Machu Picchu is the most important archaeological as well as tourist site in Peru. It’s located 80km from Cuzco at 7,875 ft above sea level, seemingly precariously built on a steep mountain ridge over the raging Urubamba river. The city was “discovered” by Yale Professor Hiram Bingham in 1911 hidden in dense jungle, nearly 400 years after the Spanish defeated the Incas who built the city. Although the Spanish razed the Inca world they conquered, they never found Machu-Picchu.

The city is now presumed to have been built around 1460 and remains more or less in tact from that time. There are various theories as to its purpose — an imperial retreat, commercial way-station or border fortress — and the interior of the city is composed of structures supporting all these possibilities. There are individual domiciles of various sizes, meeting areas, parks, aqueducts, agricultural terraces and even astronomical stations, in addition to the Inca’s important religious buildings and monuments.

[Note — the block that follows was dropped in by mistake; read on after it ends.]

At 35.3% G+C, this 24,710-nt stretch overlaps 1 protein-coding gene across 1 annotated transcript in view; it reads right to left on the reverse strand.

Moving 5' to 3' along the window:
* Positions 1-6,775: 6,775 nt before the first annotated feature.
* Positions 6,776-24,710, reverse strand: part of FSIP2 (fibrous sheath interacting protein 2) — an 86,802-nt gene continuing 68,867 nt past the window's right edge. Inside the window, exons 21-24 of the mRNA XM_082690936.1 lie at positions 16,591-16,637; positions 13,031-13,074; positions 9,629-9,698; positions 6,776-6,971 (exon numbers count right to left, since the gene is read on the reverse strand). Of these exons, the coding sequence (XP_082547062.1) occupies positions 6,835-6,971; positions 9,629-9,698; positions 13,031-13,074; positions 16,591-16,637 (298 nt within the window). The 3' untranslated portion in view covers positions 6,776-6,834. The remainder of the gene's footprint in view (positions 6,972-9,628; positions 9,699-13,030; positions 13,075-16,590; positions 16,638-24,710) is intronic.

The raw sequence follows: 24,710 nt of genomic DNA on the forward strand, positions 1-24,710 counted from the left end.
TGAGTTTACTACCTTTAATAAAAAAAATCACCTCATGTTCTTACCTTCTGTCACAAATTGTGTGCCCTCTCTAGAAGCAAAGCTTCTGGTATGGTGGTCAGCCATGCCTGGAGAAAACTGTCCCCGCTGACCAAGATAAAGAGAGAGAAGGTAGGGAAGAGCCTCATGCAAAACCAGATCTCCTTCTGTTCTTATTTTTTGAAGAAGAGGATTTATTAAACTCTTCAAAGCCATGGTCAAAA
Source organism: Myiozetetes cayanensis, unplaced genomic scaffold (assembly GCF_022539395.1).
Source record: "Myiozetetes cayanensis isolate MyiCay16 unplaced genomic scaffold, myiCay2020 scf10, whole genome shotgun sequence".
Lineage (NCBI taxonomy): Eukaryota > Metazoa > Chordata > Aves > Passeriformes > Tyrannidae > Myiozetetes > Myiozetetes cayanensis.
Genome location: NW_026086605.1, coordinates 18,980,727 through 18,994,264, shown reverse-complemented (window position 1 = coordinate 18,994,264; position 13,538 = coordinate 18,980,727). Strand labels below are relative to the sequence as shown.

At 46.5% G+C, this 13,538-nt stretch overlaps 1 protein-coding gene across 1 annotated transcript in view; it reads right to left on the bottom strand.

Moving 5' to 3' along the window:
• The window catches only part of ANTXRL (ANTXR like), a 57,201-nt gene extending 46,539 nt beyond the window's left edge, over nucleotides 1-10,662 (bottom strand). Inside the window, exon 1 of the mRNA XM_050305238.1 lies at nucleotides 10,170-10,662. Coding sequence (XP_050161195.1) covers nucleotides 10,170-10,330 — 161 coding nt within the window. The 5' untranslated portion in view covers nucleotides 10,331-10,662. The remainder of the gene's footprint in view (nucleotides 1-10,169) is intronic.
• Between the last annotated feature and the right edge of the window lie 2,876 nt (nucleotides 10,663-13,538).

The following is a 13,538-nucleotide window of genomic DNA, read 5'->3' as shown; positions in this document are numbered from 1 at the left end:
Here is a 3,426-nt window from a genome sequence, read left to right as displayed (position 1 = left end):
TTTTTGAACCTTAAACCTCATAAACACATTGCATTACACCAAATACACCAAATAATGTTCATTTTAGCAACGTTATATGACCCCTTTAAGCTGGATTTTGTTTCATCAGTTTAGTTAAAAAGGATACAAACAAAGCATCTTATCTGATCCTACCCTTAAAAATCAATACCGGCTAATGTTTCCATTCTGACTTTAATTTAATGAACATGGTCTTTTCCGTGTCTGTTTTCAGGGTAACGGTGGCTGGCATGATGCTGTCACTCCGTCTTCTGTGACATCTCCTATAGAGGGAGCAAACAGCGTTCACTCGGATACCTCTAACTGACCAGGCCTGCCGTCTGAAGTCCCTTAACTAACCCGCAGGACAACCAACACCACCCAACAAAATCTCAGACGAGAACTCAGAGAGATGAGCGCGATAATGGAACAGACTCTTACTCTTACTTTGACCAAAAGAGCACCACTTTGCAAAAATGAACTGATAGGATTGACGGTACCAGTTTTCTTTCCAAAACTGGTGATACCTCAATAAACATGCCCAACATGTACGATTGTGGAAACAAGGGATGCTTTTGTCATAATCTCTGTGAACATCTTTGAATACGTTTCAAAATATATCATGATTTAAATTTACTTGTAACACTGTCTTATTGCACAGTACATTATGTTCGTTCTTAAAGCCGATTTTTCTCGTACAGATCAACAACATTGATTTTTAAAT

Machu Picchu was built in the classical Inca style, with polished dry-stone walls. No mortar was used in the mostly airtight sealing of the granite boulders used for construction. It remains a mystery how these heavy stones were brought up the steep precipice.

Nearly a half million tourists visit Machu Picchu every year. It is the single-most visited tourist site in South America.